To install click the Add extension button. That's it.

The source code for the WIKI 2 extension is being checked by specialists of the Mozilla Foundation, Google, and Apple. You could also do it yourself at any point in time.

Kelly Slayton
Congratulations on this excellent venture… what a great idea!
Alexander Grigorievskiy
I use WIKI 2 every day and almost forgot how the original Wikipedia looks like.
Live Statistics
English Articles
Improved in 24 Hours
Added in 24 Hours
Show all languages
What we do. Every page goes through several hundred of perfecting techniques; in live mode. Quite the same Wikipedia. Just better.

From Wikipedia, the free encyclopedia

Byron Pitts
Byron Pitts 2011.jpg
Pitts in 2011
Born (1960-10-21) October 21, 1960 (age 59)
EducationOhio Wesleyan University
OccupationTelevision journalist
Years active1983–present
Notable credit(s)
CBS Evening News
60 Minutes
ChildrenChristiani Pitts, Brittni Pitts, Tiffani Clayton

Byron Pitts (born October 21, 1960) is an American journalist and author working for ABC News, and current co-anchor for the network's late night news program, Nightline.[1] Until March 2013, he served as a chief national correspondent for The CBS Evening News and contributed regularly to 60 Minutes.

Early life

Pitts was born October 21, 1960, to Clarice and William Pitts[2] in Baltimore, Maryland.[3] He grew up in a working-class neighborhood, raised by a single mother.[4] In his memoir, Pitts discussed that he had a debilitating stutter as a child and was "functionally illiterate" until about age 12. He attended Archbishop Curley High School, an all-boys Catholic high school in Baltimore. He went on to Ohio Wesleyan University, but spent summers in Apex, North Carolina.[5] He graduated in 1982 with a Bachelor of Arts (BA) in Journalism and Speech Communication.


Pitts has always wanted to be a journalist. It was his goal, since he was 18 years old, to be a correspondent on the CBS show 60 Minutes.[5] He interned at WTVD in Durham, North Carolina. After graduation, he bounced around to various television stations on the East Coast. During 1983-84, he reported and served as weekend sports anchor at WNCT-TV in Greenville, N.C. He was a military reporter for WAVY-TV in Portsmouth, Virginia (1984–86) and a reporter for WESH-TV Orlando (1986–88). He moved across the Florida peninsula to Tampa to be a reporter and substitute anchor for WFLA-TV (1988–89). After a brief stint there, he moved to Boston as a special assignment reporter for WCVB-TV (1989–94). His last local job was as a general assignment reporter for WSB-TV in Atlanta, Georgia (1994–96).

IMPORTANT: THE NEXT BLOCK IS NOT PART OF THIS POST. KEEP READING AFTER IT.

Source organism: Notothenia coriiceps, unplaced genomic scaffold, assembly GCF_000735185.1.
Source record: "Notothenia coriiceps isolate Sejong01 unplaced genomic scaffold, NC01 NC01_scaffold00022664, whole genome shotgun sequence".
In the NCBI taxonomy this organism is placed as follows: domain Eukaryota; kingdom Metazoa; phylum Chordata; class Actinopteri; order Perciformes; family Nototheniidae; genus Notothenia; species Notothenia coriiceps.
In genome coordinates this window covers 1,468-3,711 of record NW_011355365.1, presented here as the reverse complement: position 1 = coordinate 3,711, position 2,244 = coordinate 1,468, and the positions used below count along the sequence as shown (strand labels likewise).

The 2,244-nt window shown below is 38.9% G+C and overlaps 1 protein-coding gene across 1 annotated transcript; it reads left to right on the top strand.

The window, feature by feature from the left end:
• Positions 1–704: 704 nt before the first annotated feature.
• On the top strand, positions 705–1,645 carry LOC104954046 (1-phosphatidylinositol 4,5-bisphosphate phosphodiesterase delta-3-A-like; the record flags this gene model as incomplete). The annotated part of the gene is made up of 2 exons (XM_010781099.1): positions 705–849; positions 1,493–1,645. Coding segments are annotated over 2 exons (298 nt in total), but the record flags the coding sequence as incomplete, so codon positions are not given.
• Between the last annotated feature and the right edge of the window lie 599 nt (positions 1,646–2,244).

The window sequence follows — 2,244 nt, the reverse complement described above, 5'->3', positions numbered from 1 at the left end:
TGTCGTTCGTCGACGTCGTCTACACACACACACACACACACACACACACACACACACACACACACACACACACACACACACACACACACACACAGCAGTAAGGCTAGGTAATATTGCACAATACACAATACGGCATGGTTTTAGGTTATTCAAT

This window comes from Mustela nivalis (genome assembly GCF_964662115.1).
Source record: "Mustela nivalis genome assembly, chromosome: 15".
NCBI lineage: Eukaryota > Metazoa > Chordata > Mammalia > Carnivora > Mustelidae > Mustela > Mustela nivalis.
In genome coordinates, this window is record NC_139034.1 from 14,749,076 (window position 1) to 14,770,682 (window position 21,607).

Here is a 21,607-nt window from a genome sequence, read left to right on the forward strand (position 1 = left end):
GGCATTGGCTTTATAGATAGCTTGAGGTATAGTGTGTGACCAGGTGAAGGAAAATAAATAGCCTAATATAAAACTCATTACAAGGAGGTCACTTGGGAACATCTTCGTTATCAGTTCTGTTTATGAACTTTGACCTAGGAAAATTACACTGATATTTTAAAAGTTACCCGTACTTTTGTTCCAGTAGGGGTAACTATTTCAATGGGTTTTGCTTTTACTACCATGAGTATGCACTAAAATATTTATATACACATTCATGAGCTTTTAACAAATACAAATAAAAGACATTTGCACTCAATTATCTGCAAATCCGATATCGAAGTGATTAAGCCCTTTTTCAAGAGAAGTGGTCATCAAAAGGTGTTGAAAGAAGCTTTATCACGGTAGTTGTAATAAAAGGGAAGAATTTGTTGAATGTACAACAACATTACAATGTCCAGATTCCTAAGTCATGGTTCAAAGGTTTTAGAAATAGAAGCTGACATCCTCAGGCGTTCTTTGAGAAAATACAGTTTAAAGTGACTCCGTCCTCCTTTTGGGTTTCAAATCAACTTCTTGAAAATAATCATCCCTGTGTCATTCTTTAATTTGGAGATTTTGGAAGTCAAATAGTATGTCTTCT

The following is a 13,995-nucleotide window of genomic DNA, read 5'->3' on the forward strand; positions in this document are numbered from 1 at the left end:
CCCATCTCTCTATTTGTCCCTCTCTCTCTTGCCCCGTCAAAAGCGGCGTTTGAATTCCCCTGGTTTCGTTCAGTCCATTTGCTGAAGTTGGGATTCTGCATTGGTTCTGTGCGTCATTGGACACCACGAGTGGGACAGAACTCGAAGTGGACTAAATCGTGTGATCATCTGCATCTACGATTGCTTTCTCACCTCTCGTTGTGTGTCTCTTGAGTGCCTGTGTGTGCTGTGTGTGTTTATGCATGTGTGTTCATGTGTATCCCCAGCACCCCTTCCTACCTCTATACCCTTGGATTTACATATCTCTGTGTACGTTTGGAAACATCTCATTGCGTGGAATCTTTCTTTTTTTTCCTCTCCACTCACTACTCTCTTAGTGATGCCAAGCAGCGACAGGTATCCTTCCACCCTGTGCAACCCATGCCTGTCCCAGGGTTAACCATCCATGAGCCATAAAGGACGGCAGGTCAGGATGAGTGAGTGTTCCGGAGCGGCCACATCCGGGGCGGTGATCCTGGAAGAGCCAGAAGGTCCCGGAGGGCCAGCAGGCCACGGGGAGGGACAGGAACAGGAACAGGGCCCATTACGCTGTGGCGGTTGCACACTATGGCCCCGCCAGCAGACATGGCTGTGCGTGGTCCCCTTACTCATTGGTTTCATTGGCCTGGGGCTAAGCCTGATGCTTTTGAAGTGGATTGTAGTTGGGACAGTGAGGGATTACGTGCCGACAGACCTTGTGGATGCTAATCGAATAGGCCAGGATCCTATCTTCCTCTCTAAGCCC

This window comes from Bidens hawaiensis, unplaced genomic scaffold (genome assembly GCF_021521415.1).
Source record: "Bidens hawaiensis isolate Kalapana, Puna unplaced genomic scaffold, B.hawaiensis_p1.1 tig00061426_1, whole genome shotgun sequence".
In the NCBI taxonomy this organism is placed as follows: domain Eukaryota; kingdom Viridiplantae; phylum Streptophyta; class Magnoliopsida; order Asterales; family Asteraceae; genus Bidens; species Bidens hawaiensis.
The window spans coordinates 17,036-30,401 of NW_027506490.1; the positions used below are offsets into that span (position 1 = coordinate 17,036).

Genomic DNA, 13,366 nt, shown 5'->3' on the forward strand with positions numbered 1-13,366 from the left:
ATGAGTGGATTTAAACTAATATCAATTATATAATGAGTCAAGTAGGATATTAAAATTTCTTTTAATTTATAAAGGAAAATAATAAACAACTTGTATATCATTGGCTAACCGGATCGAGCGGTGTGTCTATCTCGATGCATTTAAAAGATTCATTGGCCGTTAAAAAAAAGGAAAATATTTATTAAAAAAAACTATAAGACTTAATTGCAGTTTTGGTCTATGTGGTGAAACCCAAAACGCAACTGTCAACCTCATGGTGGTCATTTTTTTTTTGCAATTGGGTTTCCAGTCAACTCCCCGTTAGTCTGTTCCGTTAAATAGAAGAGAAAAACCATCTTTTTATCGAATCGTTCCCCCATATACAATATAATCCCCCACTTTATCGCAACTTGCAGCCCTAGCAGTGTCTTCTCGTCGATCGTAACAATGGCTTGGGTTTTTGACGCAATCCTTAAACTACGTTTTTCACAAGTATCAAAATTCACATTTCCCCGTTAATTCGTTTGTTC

Pitts then moved to Washington, D.C. as a correspondent for CBS Newspath, the 24-hour affiliate news service of CBS News (1997–98). He was named a CBS News correspondent in May 1998, and was based in the Miami (1998–99) and Atlanta (1999–2001) bureaus and eventually New York City in January 2001.

Pitts was one of CBS News' lead reporters during the September 11 attacks and won a national Emmy Award for his coverage. As an embedded reporter covering the Iraq War, he was recognized for his work under fire within minutes of the fall of the Saddam Hussein statue. Other major stories covered by Pitts include Hurricane Katrina, the war in Afghanistan, the military buildup in Kuwait, the Florida fires, the Elian Gonzalez story, the Florida Presidential recount, the mudslides in Central America and the refugee crisis in Kosovo.

Pitts other awards include a national Emmy Award for his coverage of the Chicago train wreck in 1999 and a National Association of Black Journalists Award (2002). He is also the recipient of four Associated Press Awards and six regional Emmy Awards.

Pitts published a memoir, Step Out on Nothing: How Faith and Family Helped Me Conquer Life's Challenges on September 29, 2009.


  1. ^ Guthrie, Marisa. "Correspondent Byron Pitts Departing CBS News for ABC News". The Hollywood Reporter. Retrieved 31 March 2013.
  2. ^ "Byron Pitts Found Faith To 'Step Out On Nothing'". NPR. November 16, 2009. Retrieved May 24, 2010.
  3. ^ "Byron Pitts". CBS News. 2002-10-09. Archived from the original on September 14, 2006. Retrieved 2011-06-02.
  4. ^ "Byron Pitts". Greater Talent Network Speakers Bureau. Retrieved 2011-06-02.
  5. ^ a b Menconi, David "How Byron Pitts came out on top". News Observer. December 17, 2009. Retrieved May 24, 2010.


This page was last edited on 7 April 2020, at 03:59
Basis of this page is in Wikipedia. Text is available under the CC BY-SA 3.0 Unported License. Non-text media are available under their specified licenses. Wikipedia® is a registered trademark of the Wikimedia Foundation, Inc. WIKI 2 is an independent company and has no affiliation with Wikimedia Foundation.